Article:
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ESOL-RESEARCH  February 2007

ESOL-RESEARCH February 2007

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Subject:

Re: Using colloquialisms in ESOL classrooms

From:

stephen woulds <[log in to unmask]>

Reply-To:

stephen woulds <[log in to unmask]>

Date:

Fri, 16 Feb 2007 07:29:42 -0000

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I couldn't agree more. This is something I feel strongly about. Each area in the UK has its own language acquisition challenges because of differences in regional accents, dialects and contexts. But we often find a very 'pure' form of English being taught with emphasis on ESOL CC 'level descriptors' and discrete skills and grammar to the detriment of a more richer, vernacular English. 

 

Here is an example of how context and dialect inform communicative meaning. A student of mine called Ali was waiting for a bus in Leeds city-centre. He overheard two teenage girls talking about three buses at once. One of the girls turned to Ali and said, "'Ave ya got time on ya?" A perplexed Ali replied, "Sorry, I'm very busy," and walked off quickly. He understood the vocabulary, the reference to time, but he didn't understand the signified, the referential watch on his wrist and the fact that the girls were making a common complaint about the irregularity of buses. Without an awareness of context our interpretation of communication is often reduced to 'context-free semantic information as given in a dictionary,' (Levy, 1999). Ali thought he was being asked to do something for her which would require a length of his time. He had no idea why they would need three buses at once nor that they simply wanted Ali to tell them the time. The failed interaction was not helped by the fact that the Yorkshire dialect sometimes drops the definitive article the before a noun, "Have you got the time on you?" e.g. "I'm going to shop," rather than "I'm going to the shop."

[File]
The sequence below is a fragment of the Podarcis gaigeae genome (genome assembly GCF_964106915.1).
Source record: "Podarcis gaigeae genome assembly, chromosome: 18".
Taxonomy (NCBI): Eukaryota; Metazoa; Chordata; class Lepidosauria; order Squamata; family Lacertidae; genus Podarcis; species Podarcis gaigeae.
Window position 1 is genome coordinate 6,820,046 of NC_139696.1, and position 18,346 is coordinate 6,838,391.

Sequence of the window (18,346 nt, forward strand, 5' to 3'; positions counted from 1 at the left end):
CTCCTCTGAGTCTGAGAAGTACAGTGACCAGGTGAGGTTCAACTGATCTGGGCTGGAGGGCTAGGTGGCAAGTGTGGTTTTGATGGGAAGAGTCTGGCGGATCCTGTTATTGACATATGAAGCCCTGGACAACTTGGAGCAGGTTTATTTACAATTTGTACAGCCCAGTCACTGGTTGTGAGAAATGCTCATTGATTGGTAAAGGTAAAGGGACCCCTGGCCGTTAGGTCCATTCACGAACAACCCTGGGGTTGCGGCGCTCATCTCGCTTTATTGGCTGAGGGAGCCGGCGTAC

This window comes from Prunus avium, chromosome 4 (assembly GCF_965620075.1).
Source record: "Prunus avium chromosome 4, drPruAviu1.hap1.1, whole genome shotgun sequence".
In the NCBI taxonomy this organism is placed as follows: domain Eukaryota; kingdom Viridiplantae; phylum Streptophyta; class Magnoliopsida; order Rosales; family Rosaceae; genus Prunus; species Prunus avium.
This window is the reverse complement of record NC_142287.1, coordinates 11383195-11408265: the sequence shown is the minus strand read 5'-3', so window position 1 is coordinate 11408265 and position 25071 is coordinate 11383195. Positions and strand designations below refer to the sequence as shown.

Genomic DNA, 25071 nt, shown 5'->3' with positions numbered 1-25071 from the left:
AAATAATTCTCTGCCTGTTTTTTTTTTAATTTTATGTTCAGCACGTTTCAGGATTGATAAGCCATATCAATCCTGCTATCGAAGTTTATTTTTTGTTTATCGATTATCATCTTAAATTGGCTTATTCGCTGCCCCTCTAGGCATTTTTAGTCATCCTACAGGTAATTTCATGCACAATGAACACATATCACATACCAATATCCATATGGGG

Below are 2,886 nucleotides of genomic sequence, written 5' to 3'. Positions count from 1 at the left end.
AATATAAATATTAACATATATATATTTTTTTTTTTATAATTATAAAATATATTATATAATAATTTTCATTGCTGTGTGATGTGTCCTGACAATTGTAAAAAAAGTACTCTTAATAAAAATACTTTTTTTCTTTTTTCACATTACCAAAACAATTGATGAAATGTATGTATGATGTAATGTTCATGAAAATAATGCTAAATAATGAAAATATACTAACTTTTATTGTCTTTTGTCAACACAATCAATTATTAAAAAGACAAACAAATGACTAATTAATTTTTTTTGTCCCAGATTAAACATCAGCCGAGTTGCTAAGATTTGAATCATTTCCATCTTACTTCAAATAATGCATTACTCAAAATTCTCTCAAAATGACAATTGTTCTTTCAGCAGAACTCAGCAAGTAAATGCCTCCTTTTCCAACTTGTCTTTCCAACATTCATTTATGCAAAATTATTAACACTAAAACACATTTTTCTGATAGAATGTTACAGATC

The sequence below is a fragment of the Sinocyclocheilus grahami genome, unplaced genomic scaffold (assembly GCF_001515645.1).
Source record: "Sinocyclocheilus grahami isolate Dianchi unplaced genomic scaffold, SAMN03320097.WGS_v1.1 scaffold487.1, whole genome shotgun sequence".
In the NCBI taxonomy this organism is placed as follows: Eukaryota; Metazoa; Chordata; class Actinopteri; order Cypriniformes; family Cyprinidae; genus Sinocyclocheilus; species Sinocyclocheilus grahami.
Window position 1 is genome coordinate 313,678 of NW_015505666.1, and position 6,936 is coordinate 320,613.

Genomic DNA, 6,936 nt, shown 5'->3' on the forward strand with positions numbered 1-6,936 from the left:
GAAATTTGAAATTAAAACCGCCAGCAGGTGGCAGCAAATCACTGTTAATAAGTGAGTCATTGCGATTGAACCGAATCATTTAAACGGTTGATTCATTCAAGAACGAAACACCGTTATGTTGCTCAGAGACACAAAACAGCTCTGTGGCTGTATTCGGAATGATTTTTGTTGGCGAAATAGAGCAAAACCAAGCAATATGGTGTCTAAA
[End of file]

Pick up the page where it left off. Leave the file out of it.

At Leeds Thomas Danby our ESOL tutors created 21 videos in 'local' settings with 'local' vernacular English. This was put onto DVD and video and distributed to all tutors. I have found that my students enjoy learning regional English, examining how language breaks the rules, the pronunciation, the grammar, of the official language they have been taught. You can find more information about the project if you are interested in doing something similar yourself at: http://www.aclearn.net/display.cfm?resID=21714 Alternatively, video a regional soap or invite guest speakers. Some of my students watch Emmerdale, set in Yorkshire. Why not use that as a resource for teaching/learning English?
 
 
 
 

________________________________

From: ESOL-Research discussion forum on behalf of Judith Boardman
Sent: Thu 15/02/2007 21:57
To: [log in to unmask]
Subject: Using colloquialisms in ESOL classrooms


Being born and bred in a Bradford working class family, I have found that I 
use Yorkshire colloquialisms all the time while teaching without even 
realising it! Sometimes learners ask me what something means and I have to 
explain "It's what people in Bradford say but you probably won't hear this 
anywhere else!" I used to feel somewhat embarrassed by the fact that I may 
not always be using 'proper' English until I realised that my colloquialisms 
are the ones students will encounter in the real world every day.

Judith Boardman


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*********************************** ESOL-Research is a forum for researchers and practitioners with an interest in research into teaching and learning ESOL. ESOL-Research is managed by James Simpson at the Centre for Language Education Research, School of Education, University of Leeds. To join or leave ESOL-Research, visit http://www.jiscmail.ac.uk/lists/ESOL-RESEARCH.html A quick guide to using Jiscmail lists can be found at: http://jiscmail.ac.uk/help/using/quickuser.htm To contact the list owner, send an email to [log in to unmask]

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***********************************
ESOL-Research is a forum for researchers and practitioners with an interest in research into teaching and learning ESOL. ESOL-Research is managed by James Simpson at the Centre for Language Education Research, School of Education, University of Leeds.
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